How-to deploy Lambda API with path parameters on AWS and Local

I am looking for guidance on how to use Redwood to deploy an API-only application on AWS Lambda, while still supporting local development.

I have a basic example working using the documented example for deploying with serverless.com, but the provided examples only speak to simple paths that don’t include path parameters such as /things/{id}.

API defined in serverless.yml:

events:
  - httpApi:
      authorizer:
        name: myApiKeyAuthorizer
      path: /things
      method: GET
  - httpApi:
      authorizer:
        name: myApiKeyAuthorizer
      path: /things/{id}
      method: GET

AWS documentation/tutorials such as: Tutorial: Build a CRUD API with Lambda and DynamoDB - Amazon API Gateway
recommend using the 2.0 payload/event format that includes an ‘event.routeKey’, whose values end up looking like ‘GET /things/{id}’.

Based on this, here is my basic function making use of event.routeKey to identify what underlying service function to call.

export const handler = async (event, context) => {
  logger.info('Invoked things function')
  let body
  let statusCode = 200
  const headers = { 'Content-Type': 'application/json' }

  try {
    switch (event.routeKey) {
      case 'GET /things/{id}':
        body = await thing({ id: event.pathParameters.id })
        break
      case 'GET /things':
        body = await things()
        break
      default:
        throw new Error(`Unsupported route: '${event.routeKey}'`)
    }
  } catch (err) {
    statusCode = 400
    body = err.message
  } finally {
    body = JSON.stringify(body)
  }

  return {
    statusCode,
    headers,
    body,
  }
}

The problem is, while this works when the function is deployed on AWS, when invoking the API locally in the dev environment, the event payload does not include the routeKey (or pathParameters).

Event payload on localhost

{
  "event": {
    "httpMethod": "GET",
    "headers": {
      "host": "localhost:8911",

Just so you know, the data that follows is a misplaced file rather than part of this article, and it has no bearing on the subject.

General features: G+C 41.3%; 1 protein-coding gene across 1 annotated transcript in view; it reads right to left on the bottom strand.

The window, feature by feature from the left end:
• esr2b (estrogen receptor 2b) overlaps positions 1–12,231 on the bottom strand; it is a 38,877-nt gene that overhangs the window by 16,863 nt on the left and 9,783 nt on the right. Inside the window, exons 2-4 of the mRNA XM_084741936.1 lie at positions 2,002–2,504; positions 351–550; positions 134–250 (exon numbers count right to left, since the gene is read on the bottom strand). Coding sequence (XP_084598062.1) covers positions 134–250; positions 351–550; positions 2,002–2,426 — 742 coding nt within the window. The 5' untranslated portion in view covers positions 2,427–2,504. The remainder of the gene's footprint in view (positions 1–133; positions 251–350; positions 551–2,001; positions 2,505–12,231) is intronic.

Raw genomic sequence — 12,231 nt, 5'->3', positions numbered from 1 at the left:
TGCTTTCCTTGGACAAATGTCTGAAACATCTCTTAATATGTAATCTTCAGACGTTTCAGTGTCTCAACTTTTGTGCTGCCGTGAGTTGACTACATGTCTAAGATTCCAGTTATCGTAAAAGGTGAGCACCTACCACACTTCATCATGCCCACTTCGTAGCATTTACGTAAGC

"user-agent": "curl/7.79.1",
      "accept": "*/*"
    },
    "path": "/things/1",
    "queryStringParameters": {},
    "requestContext": {
      "requestId": "req-1",
      "identity": {
        "sourceIp": "::ffff:127.0.0.1"
      }
    },
    "body": "",
    "isBase64Encoded": false
  }
}

Note that this payload is also lacking the ‘pathParameters’ object, so extracting the ‘id’ using ‘event.pathParameters.id’ is also not possible.

Is there a place in Redwood to configure these API route paths, such that the API system will map the request to a route key and populate it along with the path parameters in the event payload?

1 Like

@sdsilas I highly recommend you use the built-in Serverless Framework setup for this. Just remove the config for web deploy to Cloudfront:

You didn’t mention bundling your functions after building, which is challenging to roll your own. Just let rw deploy serverless do it all for you!

Also, here’s the config you were looking for:

Thanks for the response. To clarify, I am using the built-in serverless framework in Redwood to manage the deploy to AWS, and that part is working great! For example, I can make a curl request like this and get the right response:

$ curl -XGET "https://******.execute-api.us-west-2.amazonaws.com/things/12"
{"id":"12", "name":"Thing 12"}

The event payload that comes to the lambda when hosted on AWS looks like this:

{
  "event": {
    "version": "2.0",
    "routeKey": "GET /things/{id}",  <<---- Templatized route key
    "rawPath": "/things/12",
    "rawQueryString": "",
    "headers": {
      "accept": "*/*",
      "content-length": "0",
      "host": "********.execute-api.us-west-2.amazonaws.com"
    },
    "requestContext": {